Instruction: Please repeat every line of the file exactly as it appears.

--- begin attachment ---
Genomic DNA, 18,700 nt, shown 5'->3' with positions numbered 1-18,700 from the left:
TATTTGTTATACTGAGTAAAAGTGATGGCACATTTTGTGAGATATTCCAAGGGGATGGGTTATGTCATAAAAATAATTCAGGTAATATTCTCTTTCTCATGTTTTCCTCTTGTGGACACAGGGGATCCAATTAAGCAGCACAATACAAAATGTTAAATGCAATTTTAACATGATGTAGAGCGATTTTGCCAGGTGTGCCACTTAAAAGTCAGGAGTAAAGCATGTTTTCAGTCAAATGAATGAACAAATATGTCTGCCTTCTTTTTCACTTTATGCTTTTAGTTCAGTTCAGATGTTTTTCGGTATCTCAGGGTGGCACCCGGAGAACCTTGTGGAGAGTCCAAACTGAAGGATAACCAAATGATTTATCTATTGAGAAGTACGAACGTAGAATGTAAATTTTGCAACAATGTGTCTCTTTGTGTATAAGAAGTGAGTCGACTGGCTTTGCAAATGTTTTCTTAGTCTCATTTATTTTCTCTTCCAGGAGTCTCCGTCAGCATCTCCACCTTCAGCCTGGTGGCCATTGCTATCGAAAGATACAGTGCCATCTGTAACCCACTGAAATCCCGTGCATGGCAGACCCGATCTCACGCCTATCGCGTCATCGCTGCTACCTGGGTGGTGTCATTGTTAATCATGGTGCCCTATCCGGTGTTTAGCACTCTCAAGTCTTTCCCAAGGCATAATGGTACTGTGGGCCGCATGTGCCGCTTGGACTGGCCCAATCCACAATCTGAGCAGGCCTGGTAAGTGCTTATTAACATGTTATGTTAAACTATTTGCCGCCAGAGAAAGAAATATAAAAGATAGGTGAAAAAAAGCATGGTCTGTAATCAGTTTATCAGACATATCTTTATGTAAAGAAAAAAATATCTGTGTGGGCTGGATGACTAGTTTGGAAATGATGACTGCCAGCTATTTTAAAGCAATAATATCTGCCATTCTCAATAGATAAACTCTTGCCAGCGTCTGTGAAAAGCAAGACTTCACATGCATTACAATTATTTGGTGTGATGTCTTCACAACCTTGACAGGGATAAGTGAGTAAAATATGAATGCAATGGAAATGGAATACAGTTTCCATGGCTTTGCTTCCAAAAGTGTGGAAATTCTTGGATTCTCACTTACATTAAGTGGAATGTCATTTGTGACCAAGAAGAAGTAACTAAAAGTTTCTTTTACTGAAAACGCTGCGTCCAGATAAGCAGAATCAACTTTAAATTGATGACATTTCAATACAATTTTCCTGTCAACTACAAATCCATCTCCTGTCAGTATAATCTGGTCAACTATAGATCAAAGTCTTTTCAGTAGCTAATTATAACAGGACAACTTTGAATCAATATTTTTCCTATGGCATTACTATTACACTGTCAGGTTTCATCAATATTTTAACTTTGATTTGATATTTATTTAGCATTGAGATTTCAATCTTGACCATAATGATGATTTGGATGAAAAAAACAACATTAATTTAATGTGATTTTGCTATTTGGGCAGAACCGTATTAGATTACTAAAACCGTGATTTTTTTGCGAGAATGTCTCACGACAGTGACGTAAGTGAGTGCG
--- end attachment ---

Genomic DNA, 18,700 nt, shown 5'->3' with positions numbered 1-18,700 from the left:
TATTTGTTATACTGAGTAAAAGTGATGGCACATTTTGTGAGATATTCCAAGGGGATGGGTTATGTCATAAAAATAATTCAGGTAATATTCTCTTTCTCATGTTTTCCTCTTGTGGACACAGGGGATCCAATTAAGCAGCACAATACAAAATGTTAAATGCAATTTTAACATGATGTAGAGCGATTTTGCCAGGTGTGCCACTTAAAAGTCAGGAGTAAAGCATGTTTTCAGTCAAATGAATGAACAAATATGTCTGCCTTCTTTTTCACTTTATGCTTTTAGTTCAGTTCAGATGTTTTTCGGTATCTCAGGGTGGCACCCGGAGAACCTTGTGGAGAGTCCAAACTGAAGGATAACCAAATGATTTATCTATTGAGAAGTACGAACGTAGAATGTAAATTTTGCAACAATGTGTCTCTTTGTGTATAAGAAGTGAGTCGACTGGCTTTGCAAATGTTTTCTTAGTCTCATTTATTTTCTCTTCCAGGAGTCTCCGTCAGCATCTCCACCTTCAGCCTGGTGGCCATTGCTATCGAAAGATACAGTGCCATCTGTAACCCACTGAAATCCCGTGCATGGCAGACCCGATCTCACGCCTATCGCGTCATCGCTGCTACCTGGGTGGTGTCATTGTTAATCATGGTGCCCTATCCGGTGTTTAGCACTCTCAAGTCTTTCCCAAGGCATAATGGTACTGTGGGCCGCATGTGCCGCTTGGACTGGCCCAATCCACAATCTGAGCAGGCCTGGTAAGTGCTTATTAACATGTTATGTTAAACTATTTGCCGCCAGAGAAAGAAATATAAAAGATAGGTGAAAAAAAGCATGGTCTGTAATCAGTTTATCAGACATATCTTTATGTAAAGAAAAAAATATCTGTGTGGGCTGGATGACTAGTTTGGAAATGATGACTGCCAGCTATTTTAAAGCAATAATATCTGCCATTCTCAATAGATAAACTCTTGCCAGCGTCTGTGAAAAGCAAGACTTCACATGCATTACAATTATTTGGTGTGATGTCTTCACAACCTTGACAGGGATAAGTGAGTAAAATATGAATGCAATGGAAATGGAATACAGTTTCCATGGCTTTGCTTCCAAAAGTGTGGAAATTCTTGGATTCTCACTTACATTAAGTGGAATGTCATTTGTGACCAAGAAGAAGTAACTAAAAGTTTCTTTTACTGAAAACGCTGCGTCCAGATAAGCAGAATCAACTTTAAATTGATGACATTTCAATACAATTTTCCTGTCAACTACAAATCCATCTCCTGTCAGTATAATCTGGTCAACTATAGATCAAAGTCTTTTCAGTAGCTAATTATAACAGGACAACTTTGAATCAATATTTTTCCTATGGCATTACTATTACACTGTCAGGTTTCATCAATATTTTAACTTTGATTTGATATTTATTTAGCATTGAGATTTCAATCTTGACCATAATGATGATTTGGATGAAAAAAACAACATTAATTTAATGTGATTTTGCTATTTGGGCAGAACCGTATTAGATTACTAAAACCGTGATTTTTTTGCGAGAATGTCTCACGACAGTGACGTAAGTGAGTGCG